Inhibition of ERK phosphorylation by substance P N-terminal fragment decreases capsaicin-induced nociceptive response.

PMID 21601581


Previous research has demonstrated that substance P N-terminal fragments produced by the action of several different enzymes in the spinal cord could reduce nociception when injected intrathecally (i.t.) into mice. The present study examined the possible involvement of spinal extracellular signal-regulated protein kinase (ERK), a mitogen-activated protein kinase (MAPK), in i.t. substance P (1-7)-induced antinociception as assayed by the capsaicin test. The i.t. injection of substance P (1-7) (20-80 nmol) into mice resulted in a dose-dependent attenuation of paw-licking/biting behavior induced by intraplantar injection of capsaicin, which was reversed by co-injection of [D-Pro(2), D-Phe(7)]substance P (1-7), a D-isomer and antagonist of substance P (1-7). In Western blot analysis, intraplantar injection of capsaicin (400 and 1600 ng/paw) produced an increase of ERK phosphorylation in the dorsal spinal cord, whereas expression of p38 and c-Jun N-terminal kinase (JNK) phosphorylation was unchanged by capsaicin treatment. In parallel to the behavioral results, i.t. substance P (1-7) inhibited capsaicin-induced ERK phosphorylation, which was reversed by [D-Pro(2), D-Phe(7)]substance P (1-7), a substance P (1-7) antagonist. Both nociceptive behavioral response and spinal ERK activation induced by intraplantar capsaicin were reduced by U0126, an upstream inhibitor of ERK phosphorylation. Taken together, these findings suggest that the activation of ERK, but not p38 and JNK MAPKs in the spinal cord, contributes to intraplantar capsaicin-induced nociception, and that blocking ERK activation via substance P (1-7) binding sites may provide significant antinociception at the spinal cord level.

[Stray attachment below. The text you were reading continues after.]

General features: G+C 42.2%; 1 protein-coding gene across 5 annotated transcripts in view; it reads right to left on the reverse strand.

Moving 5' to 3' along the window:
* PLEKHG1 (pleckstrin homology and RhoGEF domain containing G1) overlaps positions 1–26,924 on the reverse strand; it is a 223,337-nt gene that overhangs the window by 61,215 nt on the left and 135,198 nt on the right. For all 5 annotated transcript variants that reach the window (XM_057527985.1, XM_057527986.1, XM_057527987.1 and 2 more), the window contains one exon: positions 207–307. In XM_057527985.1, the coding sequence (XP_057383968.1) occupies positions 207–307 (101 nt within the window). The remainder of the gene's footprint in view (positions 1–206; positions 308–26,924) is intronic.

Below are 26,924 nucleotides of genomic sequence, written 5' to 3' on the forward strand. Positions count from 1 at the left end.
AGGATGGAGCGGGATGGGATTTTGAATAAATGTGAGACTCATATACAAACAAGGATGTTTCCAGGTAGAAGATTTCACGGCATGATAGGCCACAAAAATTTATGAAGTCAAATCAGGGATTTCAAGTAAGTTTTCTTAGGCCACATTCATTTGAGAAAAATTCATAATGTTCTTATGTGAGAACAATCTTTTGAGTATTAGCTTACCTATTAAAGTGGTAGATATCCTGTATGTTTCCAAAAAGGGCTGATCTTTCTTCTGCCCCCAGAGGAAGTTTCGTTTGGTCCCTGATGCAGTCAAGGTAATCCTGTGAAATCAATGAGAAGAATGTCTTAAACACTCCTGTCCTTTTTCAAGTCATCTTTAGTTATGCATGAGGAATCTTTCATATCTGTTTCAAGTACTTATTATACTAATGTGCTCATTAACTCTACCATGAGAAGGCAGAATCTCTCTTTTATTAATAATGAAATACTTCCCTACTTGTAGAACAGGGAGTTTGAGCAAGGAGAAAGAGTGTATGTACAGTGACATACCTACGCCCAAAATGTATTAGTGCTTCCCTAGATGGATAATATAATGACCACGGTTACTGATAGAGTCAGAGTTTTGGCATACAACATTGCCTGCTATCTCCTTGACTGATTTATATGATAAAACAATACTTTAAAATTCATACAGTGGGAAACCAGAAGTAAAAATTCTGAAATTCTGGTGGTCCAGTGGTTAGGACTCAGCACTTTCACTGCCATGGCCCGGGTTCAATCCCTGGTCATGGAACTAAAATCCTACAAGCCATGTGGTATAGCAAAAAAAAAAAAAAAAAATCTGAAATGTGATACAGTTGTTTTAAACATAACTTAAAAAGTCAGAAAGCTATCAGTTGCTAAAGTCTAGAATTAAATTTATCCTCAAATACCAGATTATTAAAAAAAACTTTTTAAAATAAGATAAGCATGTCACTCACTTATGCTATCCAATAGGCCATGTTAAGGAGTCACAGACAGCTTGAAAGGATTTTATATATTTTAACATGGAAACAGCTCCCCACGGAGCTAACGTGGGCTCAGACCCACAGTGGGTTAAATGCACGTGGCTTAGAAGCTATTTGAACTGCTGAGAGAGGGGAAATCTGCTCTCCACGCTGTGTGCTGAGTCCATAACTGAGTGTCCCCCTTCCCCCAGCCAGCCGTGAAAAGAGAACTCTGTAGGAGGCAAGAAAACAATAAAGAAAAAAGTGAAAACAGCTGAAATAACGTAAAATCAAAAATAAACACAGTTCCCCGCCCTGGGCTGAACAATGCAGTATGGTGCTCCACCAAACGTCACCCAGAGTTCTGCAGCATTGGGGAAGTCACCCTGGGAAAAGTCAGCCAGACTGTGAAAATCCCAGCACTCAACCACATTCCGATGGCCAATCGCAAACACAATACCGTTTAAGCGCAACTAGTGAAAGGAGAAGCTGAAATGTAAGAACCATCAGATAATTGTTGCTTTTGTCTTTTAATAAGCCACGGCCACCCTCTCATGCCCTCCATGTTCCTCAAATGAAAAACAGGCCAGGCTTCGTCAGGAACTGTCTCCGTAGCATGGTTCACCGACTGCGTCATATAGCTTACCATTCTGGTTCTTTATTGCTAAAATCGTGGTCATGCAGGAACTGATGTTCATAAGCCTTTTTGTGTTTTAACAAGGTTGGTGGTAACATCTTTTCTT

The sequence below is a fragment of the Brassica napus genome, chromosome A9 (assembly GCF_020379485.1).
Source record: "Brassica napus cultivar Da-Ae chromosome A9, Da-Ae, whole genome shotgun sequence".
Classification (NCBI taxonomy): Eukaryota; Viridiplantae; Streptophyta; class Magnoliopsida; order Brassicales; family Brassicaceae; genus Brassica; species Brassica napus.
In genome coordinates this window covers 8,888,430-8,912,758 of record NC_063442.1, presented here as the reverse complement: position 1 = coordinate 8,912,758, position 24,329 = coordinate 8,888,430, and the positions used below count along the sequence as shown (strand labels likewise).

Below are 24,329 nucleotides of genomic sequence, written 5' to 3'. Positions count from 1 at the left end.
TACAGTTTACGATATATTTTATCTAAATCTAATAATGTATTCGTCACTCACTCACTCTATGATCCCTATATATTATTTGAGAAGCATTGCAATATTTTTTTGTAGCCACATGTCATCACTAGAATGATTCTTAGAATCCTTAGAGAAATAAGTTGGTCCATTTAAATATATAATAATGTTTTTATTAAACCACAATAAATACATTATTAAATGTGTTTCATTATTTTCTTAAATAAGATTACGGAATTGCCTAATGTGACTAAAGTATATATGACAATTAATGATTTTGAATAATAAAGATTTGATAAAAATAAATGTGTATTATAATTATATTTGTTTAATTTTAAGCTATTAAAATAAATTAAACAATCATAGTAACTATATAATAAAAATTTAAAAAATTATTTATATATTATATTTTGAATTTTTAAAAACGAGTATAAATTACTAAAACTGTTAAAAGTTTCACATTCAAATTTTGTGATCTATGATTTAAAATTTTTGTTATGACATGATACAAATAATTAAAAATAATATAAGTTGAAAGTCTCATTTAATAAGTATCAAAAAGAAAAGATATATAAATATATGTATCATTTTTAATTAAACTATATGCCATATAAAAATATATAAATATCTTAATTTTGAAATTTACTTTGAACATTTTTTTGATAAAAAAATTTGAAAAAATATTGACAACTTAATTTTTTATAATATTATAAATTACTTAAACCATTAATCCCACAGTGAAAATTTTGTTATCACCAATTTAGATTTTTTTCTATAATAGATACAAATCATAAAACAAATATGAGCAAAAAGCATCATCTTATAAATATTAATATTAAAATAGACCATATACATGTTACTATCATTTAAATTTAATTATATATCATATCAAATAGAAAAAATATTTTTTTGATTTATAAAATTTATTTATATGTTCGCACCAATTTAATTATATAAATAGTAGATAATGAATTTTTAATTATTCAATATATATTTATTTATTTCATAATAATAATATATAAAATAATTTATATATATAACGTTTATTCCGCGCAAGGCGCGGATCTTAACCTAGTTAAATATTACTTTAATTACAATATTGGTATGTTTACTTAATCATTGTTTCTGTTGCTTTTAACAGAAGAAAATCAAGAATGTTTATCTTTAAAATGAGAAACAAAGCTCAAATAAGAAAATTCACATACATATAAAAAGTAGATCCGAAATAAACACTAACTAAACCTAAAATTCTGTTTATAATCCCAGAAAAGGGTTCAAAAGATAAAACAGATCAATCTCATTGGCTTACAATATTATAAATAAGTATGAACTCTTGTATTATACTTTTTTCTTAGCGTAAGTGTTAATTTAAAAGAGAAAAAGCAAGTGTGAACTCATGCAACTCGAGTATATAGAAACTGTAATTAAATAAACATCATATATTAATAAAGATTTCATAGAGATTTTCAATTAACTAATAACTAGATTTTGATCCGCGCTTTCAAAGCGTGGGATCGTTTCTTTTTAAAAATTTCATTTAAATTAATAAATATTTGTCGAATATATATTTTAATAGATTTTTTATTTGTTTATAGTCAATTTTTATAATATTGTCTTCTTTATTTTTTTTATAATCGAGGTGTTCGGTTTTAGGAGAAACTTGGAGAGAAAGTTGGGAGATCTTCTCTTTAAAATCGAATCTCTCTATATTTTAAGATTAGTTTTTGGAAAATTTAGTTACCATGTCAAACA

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Substance P Fragment 1-7, ≥97% (HPLC)